Muscle ubiquinone and plasma antioxidants in effort angina

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Twelve male patients with effort angina had needle muscle biopsies taken from their vastus lateralis the day before coronary bypass and during surgery from gastrocnemius muscles for fibre typing and muscle ubiquinone (vitamin Q) determinations. They also had blood samples saved for analyses of ubiquinone (UQ, blood and plasma), a-tocopherol (AT, vitamin E, plasma) and free cholesterol (FC, plasma). FC marks for the lipophilic compound deposition volume and is used to calculate standardized UQ and AT (SUQ and SAT). Vastus lateralis muscle had a decreased percentage distribution of slow twitch muscle fibers (39 + 4 (SEM) %ST) for the age group but a normal proportion of the fast twitch (FT) 'intermediate oxidative' subgroup Fta (35 + 5%Fta). Muscle UQ was normal, whereas SUQ and SAT were reduced in relation to healthy individuals. Muscle UQ, SUQ and SAT normalized for oxidative muscle fibre types decreased the higher the muscle oxidative fibre proportion. It was concluded that the antioxidative potential in plasma and muscle was interrelated. This reflects an increased reactive radical species formation related to oxygen metabolism and turnover and a subsequent toll on antioxidant capacity.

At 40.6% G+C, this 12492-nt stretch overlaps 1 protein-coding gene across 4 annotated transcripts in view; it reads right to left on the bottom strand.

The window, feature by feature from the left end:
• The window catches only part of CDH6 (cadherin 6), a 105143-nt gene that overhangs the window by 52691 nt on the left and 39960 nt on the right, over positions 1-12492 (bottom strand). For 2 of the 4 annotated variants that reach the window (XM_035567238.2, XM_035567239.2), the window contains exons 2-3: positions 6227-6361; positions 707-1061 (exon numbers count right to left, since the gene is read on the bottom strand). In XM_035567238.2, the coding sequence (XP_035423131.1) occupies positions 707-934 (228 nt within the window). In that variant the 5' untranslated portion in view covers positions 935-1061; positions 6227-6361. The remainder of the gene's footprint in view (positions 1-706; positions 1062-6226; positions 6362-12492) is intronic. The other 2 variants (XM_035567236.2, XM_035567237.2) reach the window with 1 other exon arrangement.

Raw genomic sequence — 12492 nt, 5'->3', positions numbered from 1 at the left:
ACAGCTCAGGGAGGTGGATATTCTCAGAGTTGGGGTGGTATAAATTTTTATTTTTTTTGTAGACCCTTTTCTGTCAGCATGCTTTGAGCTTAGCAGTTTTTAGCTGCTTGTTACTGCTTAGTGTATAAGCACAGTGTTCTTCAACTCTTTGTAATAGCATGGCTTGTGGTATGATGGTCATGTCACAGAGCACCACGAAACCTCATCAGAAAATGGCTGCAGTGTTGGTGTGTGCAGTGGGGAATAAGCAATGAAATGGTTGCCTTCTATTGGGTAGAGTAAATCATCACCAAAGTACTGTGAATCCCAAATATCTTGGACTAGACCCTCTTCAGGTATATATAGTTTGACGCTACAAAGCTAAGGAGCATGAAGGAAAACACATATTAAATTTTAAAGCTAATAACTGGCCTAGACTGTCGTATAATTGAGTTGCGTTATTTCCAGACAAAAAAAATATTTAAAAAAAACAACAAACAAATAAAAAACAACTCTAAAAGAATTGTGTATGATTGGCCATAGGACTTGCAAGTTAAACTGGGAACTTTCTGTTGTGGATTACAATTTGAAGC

Keywords: effort angina, antioxidants, ubiquinone, vitamin Q, vitamin E, muscle fibre types, muscle oxidative capacity.

INTRODUCTION